There have been a ton of articles recently about how Atlantic seaboard states are racing ahead when it comes to developing the massive offshore wind resources off their east coasts. For instance, today’s Wall Street Journal has a story about how “New York, Massachusetts and others want to become the wind hub as industry eyes U.S. Atlantic coast.” Here’s an excerpt (bolding added by me for emphasis):
All along the East Coast, politicians and economic development officials are beginning to pitch their communities as potential hubs for the burgeoning U.S. offshore wind industry. Offshore wind developers, which have largely focused on coastal Europe thus far, have plans to build a dozen utility-scale farms off the U.S. side of the Atlantic in coming years, spurring billions in investment and thousands of jobs.
The competition has ratcheted up this year, with leaders in some states, including New York and New Jersey, pushing aggressive wind-energy procurement goals and pledging financial support to develop the necessary infrastructure and workforce.
“Every state is going to be in this for themselves,” said Dan Shreve, director at Wood Mackenzie Power and Renewables, which forecasts the U.S. will have offshore wind farms capable of generating nearly 6 gigawatts by the end of 2027. “The need to achieve first mover advantage is significant.”
Note that last sentence, about how it’s crucial to “achieve first mover advantage,” and how many states – but NOT Virginia, sad to say – understand this fact and are racing ahead to develop their offshore wind power resources.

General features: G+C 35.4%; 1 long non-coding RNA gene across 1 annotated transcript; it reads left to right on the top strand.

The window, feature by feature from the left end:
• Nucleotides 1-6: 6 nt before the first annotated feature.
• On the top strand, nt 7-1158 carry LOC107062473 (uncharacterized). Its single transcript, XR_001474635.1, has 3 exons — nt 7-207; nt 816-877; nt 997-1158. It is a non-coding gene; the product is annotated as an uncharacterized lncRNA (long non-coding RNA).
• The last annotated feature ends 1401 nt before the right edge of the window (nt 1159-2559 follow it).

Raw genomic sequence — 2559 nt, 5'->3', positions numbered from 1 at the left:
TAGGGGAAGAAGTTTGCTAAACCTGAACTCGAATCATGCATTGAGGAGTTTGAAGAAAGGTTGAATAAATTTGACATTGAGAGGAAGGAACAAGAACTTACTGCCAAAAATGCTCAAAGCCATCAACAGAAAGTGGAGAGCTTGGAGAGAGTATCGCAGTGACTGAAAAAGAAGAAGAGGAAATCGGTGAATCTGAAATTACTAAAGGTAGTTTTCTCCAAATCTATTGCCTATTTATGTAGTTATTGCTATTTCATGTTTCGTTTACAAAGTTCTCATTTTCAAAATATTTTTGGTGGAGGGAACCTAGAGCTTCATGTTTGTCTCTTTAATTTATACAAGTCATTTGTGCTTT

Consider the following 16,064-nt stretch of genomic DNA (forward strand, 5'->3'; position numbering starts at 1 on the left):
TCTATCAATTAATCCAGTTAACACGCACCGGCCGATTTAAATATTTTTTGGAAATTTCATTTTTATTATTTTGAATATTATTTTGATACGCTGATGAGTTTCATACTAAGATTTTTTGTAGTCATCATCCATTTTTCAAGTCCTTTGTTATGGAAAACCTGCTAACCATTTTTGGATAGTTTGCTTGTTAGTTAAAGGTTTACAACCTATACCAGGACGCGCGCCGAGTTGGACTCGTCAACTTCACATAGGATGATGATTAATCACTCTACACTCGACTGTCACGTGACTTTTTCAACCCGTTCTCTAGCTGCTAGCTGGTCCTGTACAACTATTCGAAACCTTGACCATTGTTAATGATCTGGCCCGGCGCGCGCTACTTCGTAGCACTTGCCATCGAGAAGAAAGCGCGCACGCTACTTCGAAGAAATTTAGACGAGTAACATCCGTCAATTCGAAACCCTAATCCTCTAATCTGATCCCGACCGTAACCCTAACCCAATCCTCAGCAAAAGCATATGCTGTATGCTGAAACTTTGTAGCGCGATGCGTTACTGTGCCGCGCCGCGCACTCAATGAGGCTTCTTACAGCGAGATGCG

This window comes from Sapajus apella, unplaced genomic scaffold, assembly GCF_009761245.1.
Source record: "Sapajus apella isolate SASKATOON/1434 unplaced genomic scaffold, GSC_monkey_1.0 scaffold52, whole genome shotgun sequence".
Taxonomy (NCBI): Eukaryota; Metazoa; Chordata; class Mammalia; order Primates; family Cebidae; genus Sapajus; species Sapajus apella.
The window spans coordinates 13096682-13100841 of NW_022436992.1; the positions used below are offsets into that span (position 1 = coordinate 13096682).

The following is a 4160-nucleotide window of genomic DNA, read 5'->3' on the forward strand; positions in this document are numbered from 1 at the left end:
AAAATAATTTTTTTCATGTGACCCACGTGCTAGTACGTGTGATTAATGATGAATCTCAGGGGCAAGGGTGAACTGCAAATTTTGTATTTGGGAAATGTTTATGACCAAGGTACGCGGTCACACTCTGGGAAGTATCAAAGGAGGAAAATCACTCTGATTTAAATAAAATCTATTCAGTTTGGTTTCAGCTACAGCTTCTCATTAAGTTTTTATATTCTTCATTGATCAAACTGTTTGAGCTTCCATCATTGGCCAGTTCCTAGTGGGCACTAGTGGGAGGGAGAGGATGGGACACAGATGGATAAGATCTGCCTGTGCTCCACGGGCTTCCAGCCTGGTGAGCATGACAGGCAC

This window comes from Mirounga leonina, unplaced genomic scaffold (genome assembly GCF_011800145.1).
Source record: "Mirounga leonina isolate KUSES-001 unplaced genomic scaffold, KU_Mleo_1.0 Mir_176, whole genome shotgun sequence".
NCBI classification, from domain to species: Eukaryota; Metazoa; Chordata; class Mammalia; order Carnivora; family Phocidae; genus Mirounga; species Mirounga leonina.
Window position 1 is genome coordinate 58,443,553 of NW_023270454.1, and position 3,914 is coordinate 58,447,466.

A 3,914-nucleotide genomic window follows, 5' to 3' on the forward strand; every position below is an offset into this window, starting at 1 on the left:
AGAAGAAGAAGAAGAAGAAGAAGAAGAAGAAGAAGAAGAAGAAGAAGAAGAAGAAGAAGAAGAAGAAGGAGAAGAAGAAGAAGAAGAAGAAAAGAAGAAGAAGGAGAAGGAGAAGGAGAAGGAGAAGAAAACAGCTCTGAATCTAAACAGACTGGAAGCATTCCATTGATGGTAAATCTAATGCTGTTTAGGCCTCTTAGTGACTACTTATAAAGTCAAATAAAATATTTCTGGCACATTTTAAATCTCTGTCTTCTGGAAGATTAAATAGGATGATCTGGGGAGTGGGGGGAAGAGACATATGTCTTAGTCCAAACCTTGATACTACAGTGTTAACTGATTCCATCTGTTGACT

How much offshore wind power potential are we talking about? Here in Virginia, a report earlier this year by Environment America found that Virginia’s offshore wind power potential is 1.4 times our current power consumption, and nearly enough to power the state even if we electrify transportation and heating! As for the other Atlantic Coast states, see below for some graphics from Environment America that show how huge a resource we’re talking about.
Given all this, it’s clear that we need to scale up Virginia’s offshore wind industry as rapidly as possible, which among other things will drive costs down. So what on earth are we waiting for? In large part, I think we need to look at the perverse, warped incentive structure faced by Dominion Energy – plus, of course, the company’s corrupting influence and really bad attitude in general. We also need to point our fingers at the politicians in Richmond who do Dominion’s bidding instead of doing what’s right for the people of Virginia, for our economy, and of course for the environment we all share. Fortunately, the offshore wind industry along the Atlantic coast is starting to gain momentum. Unfortunately, here in Virginia, there remain unnecessary “headwinds” that are slowing that momentum to a crawl, instead of the sprint we need it to be. That needs to change – ASAP!
P.S. Also see this op-ed in the Virginian-Pilot by Eileen Woll, which writes that “Dominion CEO Tom Farrell has never made a public commitment to developing the commercial [offshore wind] area, and its 2,000 megawatts remains missing from Dominion’s Integrated Resource Plan.” Woll adds that “master plans adopted by other East Coast governors have inspired port investments that will net their states tens of thousands of jobs, and deliver thousands of megawatts of clean energy to power their electric grids,” and that “[w]hile Dominion still dominates energy policy in Virginia, strong leadership from Northam can make it impossible for Dominion to continue its noncommittal, slow-walk on developing offshore wind.”